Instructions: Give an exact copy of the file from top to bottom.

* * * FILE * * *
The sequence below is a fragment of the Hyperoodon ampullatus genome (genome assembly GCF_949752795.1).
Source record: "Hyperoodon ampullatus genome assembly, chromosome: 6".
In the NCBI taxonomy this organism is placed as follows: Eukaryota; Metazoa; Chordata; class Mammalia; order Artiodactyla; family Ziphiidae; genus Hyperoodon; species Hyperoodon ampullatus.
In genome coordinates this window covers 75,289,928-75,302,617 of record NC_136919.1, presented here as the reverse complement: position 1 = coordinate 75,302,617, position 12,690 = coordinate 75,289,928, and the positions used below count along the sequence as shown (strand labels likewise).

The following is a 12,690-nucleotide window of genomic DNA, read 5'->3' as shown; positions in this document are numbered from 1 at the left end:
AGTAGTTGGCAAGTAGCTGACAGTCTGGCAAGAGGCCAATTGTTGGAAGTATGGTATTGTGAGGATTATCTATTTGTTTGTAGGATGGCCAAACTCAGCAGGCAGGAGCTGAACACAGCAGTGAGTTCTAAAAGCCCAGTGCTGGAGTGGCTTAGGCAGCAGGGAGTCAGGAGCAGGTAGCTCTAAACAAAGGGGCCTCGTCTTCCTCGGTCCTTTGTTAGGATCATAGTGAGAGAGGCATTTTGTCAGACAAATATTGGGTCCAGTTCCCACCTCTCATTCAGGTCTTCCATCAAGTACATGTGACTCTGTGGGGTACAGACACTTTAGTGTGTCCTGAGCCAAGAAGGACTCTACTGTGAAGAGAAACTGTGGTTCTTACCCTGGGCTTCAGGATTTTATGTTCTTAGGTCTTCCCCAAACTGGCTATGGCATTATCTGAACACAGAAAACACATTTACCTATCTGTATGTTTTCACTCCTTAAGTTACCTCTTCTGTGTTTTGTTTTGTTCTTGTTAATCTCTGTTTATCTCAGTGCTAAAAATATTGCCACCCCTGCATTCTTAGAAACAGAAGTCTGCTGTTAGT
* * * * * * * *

The sequence below is a fragment of the Hyperoodon ampullatus genome (genome assembly GCF_949752795.1).
Source record: "Hyperoodon ampullatus genome assembly, chromosome: 6".
In the NCBI taxonomy this organism is placed as follows: Eukaryota; Metazoa; Chordata; class Mammalia; order Artiodactyla; family Ziphiidae; genus Hyperoodon; species Hyperoodon ampullatus.
In genome coordinates this window covers 75,289,928-75,302,617 of record NC_136919.1, presented here as the reverse complement: position 1 = coordinate 75,302,617, position 12,690 = coordinate 75,289,928, and the positions used below count along the sequence as shown (strand labels likewise).

The following is a 12,690-nucleotide window of genomic DNA, read 5'->3' as shown; positions in this document are numbered from 1 at the left end:
AGTAGTTGGCAAGTAGCTGACAGTCTGGCAAGAGGCCAATTGTTGGAAGTATGGTATTGTGAGGATTATCTATTTGTTTGTAGGATGGCCAAACTCAGCAGGCAGGAGCTGAACACAGCAGTGAGTTCTAAAAGCCCAGTGCTGGAGTGGCTTAGGCAGCAGGGAGTCAGGAGCAGGTAGCTCTAAACAAAGGGGCCTCGTCTTCCTCGGTCCTTTGTTAGGATCATAGTGAGAGAGGCATTTTGTCAGACAAATATTGGGTCCAGTTCCCACCTCTCATTCAGGTCTTCCATCAAGTACATGTGACTCTGTGGGGTACAGACACTTTAGTGTGTCCTGAGCCAAGAAGGACTCTACTGTGAAGAGAAACTGTGGTTCTTACCCTGGGCTTCAGGATTTTATGTTCTTAGGTCTTCCCCAAACTGGCTATGGCATTATCTGAACACAGAAAACACATTTACCTATCTGTATGTTTTCACTCCTTAAGTTACCTCTTCTGTGTTTTGTTTTGTTCTTGTTAATCTCTGTTTATCTCAGTGCTAAAAATATTGCCACCCCTGCATTCTTAGAAACAGAAGTCTGCTGTTAGT